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Korea's privacy watchdog denies Tesla Autopilot probe

May 28, 2024 - 14:48 By Moon Joon-hyun
(Tesla Korea)

South Korea's privacy watchdog has denied claims from a news report suggesting the agency is specifically investigating Tesla for potential privacy violations related to the carmaker's Autopilot system.

The Personal Information Protection Commission clarified that its current efforts are part of a broader privacy policy initiative that involves all smart cars and self-driving mobility systems, not just Tesla’s Autopilot.

On Tuesday, a local daily reported that the Personal Information Protection Commission has been examining whether self-driving car developers, especially Tesla, comply with Korean privacy laws, particularly concerning camera footage transmission from vehicles to the United States, where Tesla's headquarters are located. The commission reportedly planned to complete its investigation by the end of the year and implement corrective measures if any violations were found.

In response, a PIPC spokesperson told The Korea Herald that the report likely misinterprets the commission's broader policy initiative published in February earlier this year. This initiative outlined plans to to examine data collection transparency, types and processing in the development of autonomous vehicles across all manufacturers, without targeting any particular company.

The spokesperson explained that the focus on smart cars, including autonomous driving systems, was just one part of the PIPC's 2024 policy initiative, which also covers artificial intelligence and super apps.

"Our policy initiative does not specify investigating Tesla or examining overseas data transfers. Even if privacy issues are identified in any automaker's autonomous systems, implementing corrective measures such as bans or regulations is a separate matter," the spokesperson said.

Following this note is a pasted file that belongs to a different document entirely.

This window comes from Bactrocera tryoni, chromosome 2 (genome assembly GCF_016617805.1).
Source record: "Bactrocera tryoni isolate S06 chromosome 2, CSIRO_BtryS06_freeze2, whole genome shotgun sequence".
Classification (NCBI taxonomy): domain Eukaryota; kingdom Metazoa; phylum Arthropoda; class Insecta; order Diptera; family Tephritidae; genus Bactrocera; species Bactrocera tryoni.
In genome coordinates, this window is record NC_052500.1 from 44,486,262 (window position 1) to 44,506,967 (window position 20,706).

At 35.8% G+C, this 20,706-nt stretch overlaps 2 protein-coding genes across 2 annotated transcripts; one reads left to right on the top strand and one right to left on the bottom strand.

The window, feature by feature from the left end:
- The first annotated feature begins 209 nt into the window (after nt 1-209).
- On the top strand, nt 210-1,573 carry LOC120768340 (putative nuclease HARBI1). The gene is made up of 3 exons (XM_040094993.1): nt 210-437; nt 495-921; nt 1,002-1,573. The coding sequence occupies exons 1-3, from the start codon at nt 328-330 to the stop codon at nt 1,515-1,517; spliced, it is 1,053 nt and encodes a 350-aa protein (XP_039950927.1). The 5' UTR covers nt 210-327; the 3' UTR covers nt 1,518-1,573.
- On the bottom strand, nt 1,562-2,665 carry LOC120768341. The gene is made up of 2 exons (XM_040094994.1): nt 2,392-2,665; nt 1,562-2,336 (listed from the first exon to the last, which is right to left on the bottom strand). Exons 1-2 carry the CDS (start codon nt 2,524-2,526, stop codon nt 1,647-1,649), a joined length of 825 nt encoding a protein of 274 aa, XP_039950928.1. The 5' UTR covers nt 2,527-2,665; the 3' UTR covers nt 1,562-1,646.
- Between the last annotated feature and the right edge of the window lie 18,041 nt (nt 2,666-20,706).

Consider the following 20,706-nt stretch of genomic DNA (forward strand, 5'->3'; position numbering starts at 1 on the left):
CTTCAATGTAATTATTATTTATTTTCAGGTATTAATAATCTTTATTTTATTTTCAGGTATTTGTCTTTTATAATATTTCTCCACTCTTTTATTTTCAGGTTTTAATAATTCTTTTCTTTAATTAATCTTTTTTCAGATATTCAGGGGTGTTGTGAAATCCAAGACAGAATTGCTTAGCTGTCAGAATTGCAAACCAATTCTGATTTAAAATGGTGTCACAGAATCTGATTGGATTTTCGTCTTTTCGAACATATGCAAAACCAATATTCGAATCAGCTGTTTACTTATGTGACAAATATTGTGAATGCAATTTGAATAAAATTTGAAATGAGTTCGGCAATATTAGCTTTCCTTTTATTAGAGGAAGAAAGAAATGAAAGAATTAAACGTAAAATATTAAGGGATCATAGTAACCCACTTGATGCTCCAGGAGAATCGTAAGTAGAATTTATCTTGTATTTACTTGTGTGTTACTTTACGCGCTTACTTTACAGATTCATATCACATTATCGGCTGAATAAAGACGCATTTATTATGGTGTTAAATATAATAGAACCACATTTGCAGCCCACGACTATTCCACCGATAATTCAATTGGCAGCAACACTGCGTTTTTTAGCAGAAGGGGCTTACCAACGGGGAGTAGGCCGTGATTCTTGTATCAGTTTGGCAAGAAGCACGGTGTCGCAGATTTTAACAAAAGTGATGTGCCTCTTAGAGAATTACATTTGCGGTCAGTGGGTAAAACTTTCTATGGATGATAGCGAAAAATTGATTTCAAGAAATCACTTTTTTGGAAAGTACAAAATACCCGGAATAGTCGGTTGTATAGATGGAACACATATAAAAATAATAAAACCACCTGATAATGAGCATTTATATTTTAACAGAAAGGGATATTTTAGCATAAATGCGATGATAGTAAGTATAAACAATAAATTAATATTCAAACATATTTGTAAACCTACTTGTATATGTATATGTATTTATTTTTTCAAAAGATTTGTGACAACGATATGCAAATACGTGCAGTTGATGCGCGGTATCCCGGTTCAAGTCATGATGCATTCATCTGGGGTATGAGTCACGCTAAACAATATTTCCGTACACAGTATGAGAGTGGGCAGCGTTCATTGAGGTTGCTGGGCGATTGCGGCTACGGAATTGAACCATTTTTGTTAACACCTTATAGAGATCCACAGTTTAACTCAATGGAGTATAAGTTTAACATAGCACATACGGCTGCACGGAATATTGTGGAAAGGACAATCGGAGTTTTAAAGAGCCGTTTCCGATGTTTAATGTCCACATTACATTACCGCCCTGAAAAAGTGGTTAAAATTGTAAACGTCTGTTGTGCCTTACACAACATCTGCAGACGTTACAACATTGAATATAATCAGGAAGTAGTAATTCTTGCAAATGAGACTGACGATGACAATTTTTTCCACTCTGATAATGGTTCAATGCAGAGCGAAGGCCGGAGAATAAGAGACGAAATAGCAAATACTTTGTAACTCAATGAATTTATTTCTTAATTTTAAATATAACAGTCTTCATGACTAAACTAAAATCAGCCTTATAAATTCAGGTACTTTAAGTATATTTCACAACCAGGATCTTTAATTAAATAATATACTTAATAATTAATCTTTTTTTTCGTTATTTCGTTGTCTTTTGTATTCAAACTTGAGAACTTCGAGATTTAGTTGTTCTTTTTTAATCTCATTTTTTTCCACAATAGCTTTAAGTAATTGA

Tesla’s Autopilot system uses eight cameras to capture a 360-degree view, generating extensive datasets to refine its self-driving technology. Unlike traditional dashcams that do not typically transmit data externally, Tesla’s system could raise privacy concerns if personal information, such as bystanders' faces, is transmitted to the US without consent. The news report suggested that transmitting unmasked footage revealing individuals’ identities could violate portrait rights.

"The unauthorized overseas transfer of personal information, such as faces and locations captured in public, could pose significant privacy issues, and we intend to investigate this matter thoroughly," an anonymous PIPC official was quoted in the news report.

South Korea's revised Personal Information Protection Act, effective since September of last year, restricts mobile image processing devices in public places for business purposes. Exceptions are made only for emergencies, such as crimes or disasters, provided the recording is clearly disclosed, and there are no objections from those being recorded.